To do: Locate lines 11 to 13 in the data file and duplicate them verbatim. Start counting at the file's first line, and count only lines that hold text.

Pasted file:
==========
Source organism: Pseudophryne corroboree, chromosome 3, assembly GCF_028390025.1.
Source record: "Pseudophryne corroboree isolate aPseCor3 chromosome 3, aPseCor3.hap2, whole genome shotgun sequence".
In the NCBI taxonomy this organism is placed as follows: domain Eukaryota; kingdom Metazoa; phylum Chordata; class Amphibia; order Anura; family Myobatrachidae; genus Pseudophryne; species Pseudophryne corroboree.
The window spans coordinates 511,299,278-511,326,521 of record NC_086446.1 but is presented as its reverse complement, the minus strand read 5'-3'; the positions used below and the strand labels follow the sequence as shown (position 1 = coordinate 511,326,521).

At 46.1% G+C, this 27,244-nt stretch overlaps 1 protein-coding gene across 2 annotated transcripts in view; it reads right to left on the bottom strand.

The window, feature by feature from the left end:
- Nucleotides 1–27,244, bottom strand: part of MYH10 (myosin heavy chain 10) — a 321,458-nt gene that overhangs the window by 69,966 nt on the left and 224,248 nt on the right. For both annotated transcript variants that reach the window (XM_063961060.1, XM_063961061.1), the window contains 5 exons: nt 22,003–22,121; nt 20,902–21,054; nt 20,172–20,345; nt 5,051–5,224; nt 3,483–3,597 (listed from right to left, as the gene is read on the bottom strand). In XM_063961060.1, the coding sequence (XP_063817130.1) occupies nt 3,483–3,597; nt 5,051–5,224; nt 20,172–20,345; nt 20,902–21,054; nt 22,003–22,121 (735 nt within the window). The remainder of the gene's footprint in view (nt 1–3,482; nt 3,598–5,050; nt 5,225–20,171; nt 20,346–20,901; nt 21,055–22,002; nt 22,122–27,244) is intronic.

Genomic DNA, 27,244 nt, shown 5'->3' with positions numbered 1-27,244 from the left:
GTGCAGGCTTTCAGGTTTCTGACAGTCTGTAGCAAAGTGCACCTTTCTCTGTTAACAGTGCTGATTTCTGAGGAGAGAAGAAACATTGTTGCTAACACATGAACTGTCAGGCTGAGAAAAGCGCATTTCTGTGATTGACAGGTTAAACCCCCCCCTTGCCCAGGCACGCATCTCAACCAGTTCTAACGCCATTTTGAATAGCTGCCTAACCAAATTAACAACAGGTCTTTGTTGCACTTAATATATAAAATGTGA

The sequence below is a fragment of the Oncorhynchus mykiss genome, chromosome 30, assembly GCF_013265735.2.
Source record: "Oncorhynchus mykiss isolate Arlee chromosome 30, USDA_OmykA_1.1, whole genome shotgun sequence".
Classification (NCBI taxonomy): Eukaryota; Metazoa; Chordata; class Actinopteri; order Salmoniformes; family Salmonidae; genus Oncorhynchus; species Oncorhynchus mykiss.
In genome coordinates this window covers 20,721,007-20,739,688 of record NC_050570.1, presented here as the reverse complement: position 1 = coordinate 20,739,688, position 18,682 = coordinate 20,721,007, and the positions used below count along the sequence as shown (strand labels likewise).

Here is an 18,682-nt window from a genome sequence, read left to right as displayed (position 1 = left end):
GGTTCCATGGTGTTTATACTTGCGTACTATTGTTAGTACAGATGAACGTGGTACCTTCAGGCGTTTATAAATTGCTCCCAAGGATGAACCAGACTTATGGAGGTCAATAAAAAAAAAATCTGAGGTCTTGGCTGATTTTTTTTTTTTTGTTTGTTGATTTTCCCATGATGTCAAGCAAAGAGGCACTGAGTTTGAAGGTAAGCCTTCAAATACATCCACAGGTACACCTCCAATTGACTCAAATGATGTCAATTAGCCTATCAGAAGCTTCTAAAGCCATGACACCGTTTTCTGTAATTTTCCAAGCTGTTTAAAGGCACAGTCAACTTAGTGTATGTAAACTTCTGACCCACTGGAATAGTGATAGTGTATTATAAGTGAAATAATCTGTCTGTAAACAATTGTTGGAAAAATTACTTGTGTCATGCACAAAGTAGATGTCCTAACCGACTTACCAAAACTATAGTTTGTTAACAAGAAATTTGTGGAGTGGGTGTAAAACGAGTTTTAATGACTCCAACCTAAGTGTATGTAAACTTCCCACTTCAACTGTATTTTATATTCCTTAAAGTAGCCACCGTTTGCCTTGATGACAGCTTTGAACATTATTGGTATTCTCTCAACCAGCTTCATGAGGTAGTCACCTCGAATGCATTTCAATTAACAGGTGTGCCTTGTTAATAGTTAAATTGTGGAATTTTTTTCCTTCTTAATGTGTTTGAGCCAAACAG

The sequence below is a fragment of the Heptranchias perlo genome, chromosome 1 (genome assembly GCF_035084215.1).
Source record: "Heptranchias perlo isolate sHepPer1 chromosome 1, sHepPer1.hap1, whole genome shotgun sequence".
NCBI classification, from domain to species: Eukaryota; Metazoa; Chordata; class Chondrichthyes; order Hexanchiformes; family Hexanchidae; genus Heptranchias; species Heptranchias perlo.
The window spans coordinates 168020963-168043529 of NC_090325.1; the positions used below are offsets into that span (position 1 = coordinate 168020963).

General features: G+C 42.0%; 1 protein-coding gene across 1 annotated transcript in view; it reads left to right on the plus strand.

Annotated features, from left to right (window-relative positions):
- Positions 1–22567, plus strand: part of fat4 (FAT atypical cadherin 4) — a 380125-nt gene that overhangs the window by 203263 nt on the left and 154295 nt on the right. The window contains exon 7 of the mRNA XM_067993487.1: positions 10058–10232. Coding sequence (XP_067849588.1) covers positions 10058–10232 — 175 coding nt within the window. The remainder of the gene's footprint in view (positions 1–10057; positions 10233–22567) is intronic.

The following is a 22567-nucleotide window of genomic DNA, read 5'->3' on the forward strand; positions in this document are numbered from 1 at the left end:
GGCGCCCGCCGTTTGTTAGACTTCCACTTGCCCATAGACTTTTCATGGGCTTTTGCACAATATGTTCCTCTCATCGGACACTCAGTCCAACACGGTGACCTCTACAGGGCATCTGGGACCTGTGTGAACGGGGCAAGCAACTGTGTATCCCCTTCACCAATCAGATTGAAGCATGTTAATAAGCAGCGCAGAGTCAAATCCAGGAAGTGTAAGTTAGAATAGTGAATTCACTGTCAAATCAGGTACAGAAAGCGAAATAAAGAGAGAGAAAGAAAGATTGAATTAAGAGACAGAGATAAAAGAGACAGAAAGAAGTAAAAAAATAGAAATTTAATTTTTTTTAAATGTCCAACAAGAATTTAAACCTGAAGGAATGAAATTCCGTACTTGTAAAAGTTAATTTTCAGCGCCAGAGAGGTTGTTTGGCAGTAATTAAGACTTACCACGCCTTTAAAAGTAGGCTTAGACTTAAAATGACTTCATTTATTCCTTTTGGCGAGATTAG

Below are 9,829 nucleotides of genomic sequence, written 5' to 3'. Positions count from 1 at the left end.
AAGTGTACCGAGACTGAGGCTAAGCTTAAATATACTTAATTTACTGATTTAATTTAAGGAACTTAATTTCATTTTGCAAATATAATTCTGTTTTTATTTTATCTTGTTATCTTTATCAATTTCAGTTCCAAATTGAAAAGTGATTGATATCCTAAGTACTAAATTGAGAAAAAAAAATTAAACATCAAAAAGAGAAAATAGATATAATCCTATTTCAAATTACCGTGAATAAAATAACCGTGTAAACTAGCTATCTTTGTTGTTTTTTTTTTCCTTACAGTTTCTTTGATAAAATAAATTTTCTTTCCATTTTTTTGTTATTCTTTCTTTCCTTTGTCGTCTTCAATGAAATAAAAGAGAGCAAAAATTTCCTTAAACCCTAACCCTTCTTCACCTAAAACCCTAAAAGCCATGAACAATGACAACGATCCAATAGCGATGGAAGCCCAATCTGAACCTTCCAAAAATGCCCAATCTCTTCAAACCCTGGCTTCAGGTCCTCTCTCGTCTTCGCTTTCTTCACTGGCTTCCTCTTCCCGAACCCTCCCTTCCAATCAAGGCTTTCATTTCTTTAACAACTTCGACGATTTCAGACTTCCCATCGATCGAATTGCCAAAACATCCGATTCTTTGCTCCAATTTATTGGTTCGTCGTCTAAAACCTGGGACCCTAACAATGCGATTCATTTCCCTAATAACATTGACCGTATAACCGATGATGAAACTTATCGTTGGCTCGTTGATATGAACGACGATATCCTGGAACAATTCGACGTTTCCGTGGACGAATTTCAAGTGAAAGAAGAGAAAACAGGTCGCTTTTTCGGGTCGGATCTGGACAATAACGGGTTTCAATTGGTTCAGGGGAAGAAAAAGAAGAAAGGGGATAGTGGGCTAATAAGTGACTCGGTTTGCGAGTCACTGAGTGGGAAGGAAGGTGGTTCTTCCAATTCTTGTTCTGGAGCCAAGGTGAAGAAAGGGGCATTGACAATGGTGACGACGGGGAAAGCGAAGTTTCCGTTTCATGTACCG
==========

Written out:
Source record: "Oncorhynchus mykiss isolate Arlee chromosome 30, USDA_OmykA_1.1, whole genome shotgun sequence".
Classification (NCBI taxonomy): Eukaryota; Metazoa; Chordata; class Actinopteri; order Salmoniformes; family Salmonidae; genus Oncorhynchus; species Oncorhynchus mykiss.
In genome coordinates this window covers 20,721,007-20,739,688 of record NC_050570.1, presented here as the reverse complement: position 1 = coordinate 20,739,688, position 18,682 = coordinate 20,721,007, and the positions used below count along the sequence as shown (strand labels likewise).